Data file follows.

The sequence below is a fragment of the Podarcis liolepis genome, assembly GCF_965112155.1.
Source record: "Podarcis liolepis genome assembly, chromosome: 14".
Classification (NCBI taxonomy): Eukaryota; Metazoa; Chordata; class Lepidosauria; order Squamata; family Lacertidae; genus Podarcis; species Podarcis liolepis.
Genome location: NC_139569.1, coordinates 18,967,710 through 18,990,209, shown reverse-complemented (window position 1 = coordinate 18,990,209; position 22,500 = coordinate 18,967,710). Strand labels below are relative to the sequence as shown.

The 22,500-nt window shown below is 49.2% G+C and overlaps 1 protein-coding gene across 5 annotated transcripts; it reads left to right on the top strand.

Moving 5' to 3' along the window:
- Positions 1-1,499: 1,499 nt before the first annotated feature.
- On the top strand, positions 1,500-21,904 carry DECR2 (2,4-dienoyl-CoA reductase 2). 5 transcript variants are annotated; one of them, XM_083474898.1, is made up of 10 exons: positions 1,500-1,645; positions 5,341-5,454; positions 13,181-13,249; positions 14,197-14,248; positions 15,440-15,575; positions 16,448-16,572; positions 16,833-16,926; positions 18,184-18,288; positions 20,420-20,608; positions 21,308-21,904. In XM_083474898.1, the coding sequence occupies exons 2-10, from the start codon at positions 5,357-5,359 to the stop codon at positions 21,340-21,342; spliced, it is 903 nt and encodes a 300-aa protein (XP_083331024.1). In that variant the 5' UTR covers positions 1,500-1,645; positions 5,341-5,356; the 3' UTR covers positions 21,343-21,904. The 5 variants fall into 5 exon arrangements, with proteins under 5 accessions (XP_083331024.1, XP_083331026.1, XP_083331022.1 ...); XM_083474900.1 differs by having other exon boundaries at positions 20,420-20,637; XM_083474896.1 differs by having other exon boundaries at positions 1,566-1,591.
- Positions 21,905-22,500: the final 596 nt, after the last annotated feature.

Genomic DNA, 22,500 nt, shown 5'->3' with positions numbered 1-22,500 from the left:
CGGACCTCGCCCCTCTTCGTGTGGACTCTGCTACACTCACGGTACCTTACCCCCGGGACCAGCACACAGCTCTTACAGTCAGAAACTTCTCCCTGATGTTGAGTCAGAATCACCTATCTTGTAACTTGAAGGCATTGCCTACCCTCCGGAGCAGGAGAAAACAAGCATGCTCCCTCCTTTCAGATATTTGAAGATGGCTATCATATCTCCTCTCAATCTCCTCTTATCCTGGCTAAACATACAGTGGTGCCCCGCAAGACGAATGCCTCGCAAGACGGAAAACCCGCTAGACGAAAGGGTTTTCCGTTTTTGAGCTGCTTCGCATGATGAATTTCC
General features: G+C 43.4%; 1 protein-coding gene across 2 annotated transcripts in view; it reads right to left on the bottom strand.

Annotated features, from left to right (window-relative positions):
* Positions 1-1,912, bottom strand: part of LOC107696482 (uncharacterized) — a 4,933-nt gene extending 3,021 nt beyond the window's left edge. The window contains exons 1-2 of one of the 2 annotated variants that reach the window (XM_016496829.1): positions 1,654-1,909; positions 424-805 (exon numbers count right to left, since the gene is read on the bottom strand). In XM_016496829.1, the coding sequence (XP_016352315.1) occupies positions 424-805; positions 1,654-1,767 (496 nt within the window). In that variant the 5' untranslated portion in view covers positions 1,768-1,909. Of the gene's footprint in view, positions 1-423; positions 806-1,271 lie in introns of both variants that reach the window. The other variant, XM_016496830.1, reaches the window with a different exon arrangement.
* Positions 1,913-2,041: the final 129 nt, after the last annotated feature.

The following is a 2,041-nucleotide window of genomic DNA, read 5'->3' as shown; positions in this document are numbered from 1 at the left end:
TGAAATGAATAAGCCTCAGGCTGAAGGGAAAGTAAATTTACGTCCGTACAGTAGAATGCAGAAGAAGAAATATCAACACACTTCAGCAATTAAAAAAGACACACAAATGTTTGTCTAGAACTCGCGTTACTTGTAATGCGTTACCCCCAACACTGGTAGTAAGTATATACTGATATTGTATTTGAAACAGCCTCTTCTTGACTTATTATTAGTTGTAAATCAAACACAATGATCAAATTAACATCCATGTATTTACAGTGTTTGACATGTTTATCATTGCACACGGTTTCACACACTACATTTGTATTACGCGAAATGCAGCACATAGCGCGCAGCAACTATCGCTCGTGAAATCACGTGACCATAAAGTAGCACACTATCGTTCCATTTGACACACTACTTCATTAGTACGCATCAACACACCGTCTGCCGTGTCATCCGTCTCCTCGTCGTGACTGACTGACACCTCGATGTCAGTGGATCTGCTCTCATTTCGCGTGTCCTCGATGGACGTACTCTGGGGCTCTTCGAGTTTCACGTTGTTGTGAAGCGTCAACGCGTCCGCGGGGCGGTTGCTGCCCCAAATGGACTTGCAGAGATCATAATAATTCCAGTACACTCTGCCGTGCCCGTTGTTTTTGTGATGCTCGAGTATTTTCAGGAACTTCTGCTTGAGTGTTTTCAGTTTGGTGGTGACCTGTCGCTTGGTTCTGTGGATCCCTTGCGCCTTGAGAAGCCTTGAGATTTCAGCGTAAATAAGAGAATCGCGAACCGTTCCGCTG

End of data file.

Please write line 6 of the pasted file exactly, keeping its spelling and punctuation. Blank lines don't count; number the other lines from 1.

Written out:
Moving 5' to 3' along the window: